How Newcastle scientists could help transform treatment for stroke victims

How Newcastle scientists could help transform treatment for stroke victims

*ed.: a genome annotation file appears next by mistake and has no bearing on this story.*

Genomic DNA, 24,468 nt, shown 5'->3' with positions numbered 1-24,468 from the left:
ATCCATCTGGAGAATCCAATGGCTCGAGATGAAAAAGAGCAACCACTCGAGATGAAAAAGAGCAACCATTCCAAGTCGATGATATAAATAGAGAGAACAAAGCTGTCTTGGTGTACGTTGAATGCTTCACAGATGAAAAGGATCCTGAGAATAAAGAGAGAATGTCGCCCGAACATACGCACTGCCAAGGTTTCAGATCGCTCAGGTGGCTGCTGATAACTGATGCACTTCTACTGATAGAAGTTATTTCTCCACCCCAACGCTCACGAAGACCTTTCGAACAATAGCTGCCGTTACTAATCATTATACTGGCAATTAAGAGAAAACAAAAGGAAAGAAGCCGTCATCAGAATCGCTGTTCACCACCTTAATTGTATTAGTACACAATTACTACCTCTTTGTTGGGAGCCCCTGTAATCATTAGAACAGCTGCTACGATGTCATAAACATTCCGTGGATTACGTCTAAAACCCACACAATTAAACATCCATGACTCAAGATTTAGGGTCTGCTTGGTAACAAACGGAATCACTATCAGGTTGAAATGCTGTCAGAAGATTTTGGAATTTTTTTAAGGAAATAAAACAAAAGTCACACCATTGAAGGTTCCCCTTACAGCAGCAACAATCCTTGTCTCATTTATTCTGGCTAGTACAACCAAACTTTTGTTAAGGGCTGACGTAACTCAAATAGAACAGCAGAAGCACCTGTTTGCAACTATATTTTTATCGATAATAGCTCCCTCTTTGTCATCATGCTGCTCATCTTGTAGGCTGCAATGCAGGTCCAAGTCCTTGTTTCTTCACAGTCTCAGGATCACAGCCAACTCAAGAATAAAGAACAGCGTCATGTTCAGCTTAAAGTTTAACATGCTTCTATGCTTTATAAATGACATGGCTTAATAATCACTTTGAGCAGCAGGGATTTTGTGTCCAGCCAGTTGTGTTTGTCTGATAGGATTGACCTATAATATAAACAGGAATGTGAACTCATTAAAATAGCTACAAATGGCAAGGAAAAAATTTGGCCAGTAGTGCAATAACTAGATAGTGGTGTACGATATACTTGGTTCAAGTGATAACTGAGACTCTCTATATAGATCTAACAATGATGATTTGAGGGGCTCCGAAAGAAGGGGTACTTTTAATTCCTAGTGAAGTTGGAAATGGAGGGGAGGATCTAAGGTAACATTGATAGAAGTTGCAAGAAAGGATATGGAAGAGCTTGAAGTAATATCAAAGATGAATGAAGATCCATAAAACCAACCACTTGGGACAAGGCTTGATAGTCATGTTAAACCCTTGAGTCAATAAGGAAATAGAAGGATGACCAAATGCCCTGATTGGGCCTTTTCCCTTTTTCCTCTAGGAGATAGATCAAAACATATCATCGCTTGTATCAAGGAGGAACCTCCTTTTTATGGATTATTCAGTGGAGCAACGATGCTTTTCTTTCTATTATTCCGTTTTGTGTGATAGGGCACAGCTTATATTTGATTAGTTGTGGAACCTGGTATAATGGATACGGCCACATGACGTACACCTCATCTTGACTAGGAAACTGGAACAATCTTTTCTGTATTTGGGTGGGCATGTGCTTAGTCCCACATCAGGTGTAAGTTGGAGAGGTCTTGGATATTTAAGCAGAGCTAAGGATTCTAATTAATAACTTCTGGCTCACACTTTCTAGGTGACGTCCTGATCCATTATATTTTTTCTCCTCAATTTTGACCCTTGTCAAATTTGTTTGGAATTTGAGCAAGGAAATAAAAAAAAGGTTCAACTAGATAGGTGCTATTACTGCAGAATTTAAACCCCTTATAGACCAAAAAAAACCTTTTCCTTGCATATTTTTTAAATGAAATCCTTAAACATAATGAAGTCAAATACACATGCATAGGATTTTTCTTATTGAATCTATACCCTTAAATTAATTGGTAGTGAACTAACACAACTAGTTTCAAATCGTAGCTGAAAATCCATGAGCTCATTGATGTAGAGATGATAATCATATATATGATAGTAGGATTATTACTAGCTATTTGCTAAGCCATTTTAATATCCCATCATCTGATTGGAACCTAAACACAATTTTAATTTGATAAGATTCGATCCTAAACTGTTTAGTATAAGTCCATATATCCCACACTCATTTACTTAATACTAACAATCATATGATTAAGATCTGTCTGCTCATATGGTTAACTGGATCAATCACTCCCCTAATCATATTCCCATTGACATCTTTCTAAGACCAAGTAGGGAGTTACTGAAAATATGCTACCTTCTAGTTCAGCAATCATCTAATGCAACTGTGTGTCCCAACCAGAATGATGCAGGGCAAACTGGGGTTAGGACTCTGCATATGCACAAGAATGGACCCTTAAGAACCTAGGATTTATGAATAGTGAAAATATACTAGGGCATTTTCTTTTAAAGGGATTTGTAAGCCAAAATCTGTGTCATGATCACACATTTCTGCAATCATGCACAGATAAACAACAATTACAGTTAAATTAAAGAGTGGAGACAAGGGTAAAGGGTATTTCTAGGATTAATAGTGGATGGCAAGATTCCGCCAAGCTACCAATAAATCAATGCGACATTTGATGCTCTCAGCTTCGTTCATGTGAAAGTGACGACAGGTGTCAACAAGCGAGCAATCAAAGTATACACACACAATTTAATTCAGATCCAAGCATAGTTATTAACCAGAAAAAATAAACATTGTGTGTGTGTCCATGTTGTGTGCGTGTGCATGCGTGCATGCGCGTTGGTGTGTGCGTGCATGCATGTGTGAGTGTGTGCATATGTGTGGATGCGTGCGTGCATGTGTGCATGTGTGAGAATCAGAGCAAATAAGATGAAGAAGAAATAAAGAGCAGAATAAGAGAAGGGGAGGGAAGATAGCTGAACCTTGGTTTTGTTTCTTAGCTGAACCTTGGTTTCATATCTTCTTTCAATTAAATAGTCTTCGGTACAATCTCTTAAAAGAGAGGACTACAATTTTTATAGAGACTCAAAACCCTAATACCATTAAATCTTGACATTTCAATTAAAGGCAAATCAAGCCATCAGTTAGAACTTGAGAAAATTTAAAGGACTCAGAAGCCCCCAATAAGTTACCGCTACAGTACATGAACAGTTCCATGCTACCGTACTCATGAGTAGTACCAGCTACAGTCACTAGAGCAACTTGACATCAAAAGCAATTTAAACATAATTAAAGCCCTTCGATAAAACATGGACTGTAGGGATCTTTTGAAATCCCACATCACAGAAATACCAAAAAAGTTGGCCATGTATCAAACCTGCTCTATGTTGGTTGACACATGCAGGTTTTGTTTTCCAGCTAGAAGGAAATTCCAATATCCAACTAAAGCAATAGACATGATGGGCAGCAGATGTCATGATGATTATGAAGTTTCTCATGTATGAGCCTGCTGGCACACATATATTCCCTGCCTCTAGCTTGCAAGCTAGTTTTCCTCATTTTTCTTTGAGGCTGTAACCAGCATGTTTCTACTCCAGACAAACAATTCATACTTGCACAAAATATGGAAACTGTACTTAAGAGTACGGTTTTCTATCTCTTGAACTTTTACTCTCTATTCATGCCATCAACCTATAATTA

A new electronic device developed by Newcastle scientists is offering new hope for stroke patients in regaining movement and control of their hands. The small bit of kit, which is being tested in medical trials, delivers a series of small electrical shocks followed by an audible click to strengthen brain and spinal connections. Developed by neuroscientists at Newcastle University, it is thought this could revolutionise treatment for patients by providing a wearable solution to the effects of stroke. Partial paralysis of the arms, typically on just one side, is common after stroke, and can affect someone’s ability to wash, dress or feed themselves. Only about 15% of stroke patients spontaneously recover the use of their hand and arm, with many people left facing the rest of their lives with a severe level of disability. Stroke patient and Newcastle student Chris Blower Stuart Baker, professor of movement neuroscience at Newcastle University who has led the work said: “We were astonished to find that a small electric shock and the sound of a click had the potential to change the brain’s connections. However, our previous research in primates changed our thinking about how we could activate these pathways, leading to our study in humans. “We have developed a miniaturised device which delivers an audible click followed by a weak electric shock to the arm muscle to strengthen the brain’s connections. This means the stroke patients in the trial are wearing an earpiece and a pad on the arm, each linked by wires to the device so that the click and shock can be continually delivered to them. “We think that if they wear this for four hours a day we will be able to see a permanent improvement in their extensor muscle connections which will help them gain control on their hand.” Following successful work in primates and healthy human subjects, the Newcastle University team are now working with the Institute of Neurosciences in Kolkata, India, to start the clinical trial. Stroke recovery device…

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